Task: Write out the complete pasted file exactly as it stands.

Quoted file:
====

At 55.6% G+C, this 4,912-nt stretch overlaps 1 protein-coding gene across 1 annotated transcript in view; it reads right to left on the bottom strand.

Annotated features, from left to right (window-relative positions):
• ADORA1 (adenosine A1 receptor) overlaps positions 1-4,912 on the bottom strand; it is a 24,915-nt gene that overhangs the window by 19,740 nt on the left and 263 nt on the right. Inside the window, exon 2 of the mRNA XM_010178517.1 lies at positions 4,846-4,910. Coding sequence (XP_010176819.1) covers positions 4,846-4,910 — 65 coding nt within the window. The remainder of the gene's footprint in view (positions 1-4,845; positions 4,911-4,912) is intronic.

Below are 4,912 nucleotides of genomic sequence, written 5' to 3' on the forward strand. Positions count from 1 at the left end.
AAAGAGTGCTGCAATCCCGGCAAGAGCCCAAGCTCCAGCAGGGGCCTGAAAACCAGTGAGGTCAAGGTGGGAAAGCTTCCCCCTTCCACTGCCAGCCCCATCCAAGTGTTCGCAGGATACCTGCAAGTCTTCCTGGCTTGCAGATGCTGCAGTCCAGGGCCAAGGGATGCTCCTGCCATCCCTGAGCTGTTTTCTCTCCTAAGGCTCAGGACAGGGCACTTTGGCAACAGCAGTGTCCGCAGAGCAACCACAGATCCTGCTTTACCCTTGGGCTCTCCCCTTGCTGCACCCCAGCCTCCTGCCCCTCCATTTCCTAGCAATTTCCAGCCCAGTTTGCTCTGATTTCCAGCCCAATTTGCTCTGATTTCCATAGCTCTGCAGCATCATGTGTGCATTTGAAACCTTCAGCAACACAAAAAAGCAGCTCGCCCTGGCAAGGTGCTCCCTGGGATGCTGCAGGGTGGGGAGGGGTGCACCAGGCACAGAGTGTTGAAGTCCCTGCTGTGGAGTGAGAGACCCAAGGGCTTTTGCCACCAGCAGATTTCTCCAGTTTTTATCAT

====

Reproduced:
At 55.6% G+C, this 4,912-nt stretch overlaps 1 protein-coding gene across 1 annotated transcript in view; it reads right to left on the bottom strand.

Annotated features, from left to right (window-relative positions):
• ADORA1 (adenosine A1 receptor) overlaps positions 1-4,912 on the bottom strand; it is a 24,915-nt gene that overhangs the window by 19,740 nt on the left and 263 nt on the right. Inside the window, exon 2 of the mRNA XM_010178517.1 lies at positions 4,846-4,910. Coding sequence (XP_010176819.1) covers positions 4,846-4,910 — 65 coding nt within the window. The remainder of the gene's footprint in view (positions 1-4,845; positions 4,911-4,912) is intronic.

Below are 4,912 nucleotides of genomic sequence, written 5' to 3' on the forward strand. Positions count from 1 at the left end.
AAAGAGTGCTGCAATCCCGGCAAGAGCCCAAGCTCCAGCAGGGGCCTGAAAACCAGTGAGGTCAAGGTGGGAAAGCTTCCCCCTTCCACTGCCAGCCCCATCCAAGTGTTCGCAGGATACCTGCAAGTCTTCCTGGCTTGCAGATGCTGCAGTCCAGGGCCAAGGGATGCTCCTGCCATCCCTGAGCTGTTTTCTCTCCTAAGGCTCAGGACAGGGCACTTTGGCAACAGCAGTGTCCGCAGAGCAACCACAGATCCTGCTTTACCCTTGGGCTCTCCCCTTGCTGCACCCCAGCCTCCTGCCCCTCCATTTCCTAGCAATTTCCAGCCCAGTTTGCTCTGATTTCCAGCCCAATTTGCTCTGATTTCCATAGCTCTGCAGCATCATGTGTGCATTTGAAACCTTCAGCAACACAAAAAAGCAGCTCGCCCTGGCAAGGTGCTCCCTGGGATGCTGCAGGGTGGGGAGGGGTGCACCAGGCACAGAGTGTTGAAGTCCCTGCTGTGGAGTGAGAGACCCAAGGGCTTTTGCCACCAGCAGATTTCTCCAGTTTTTATCAT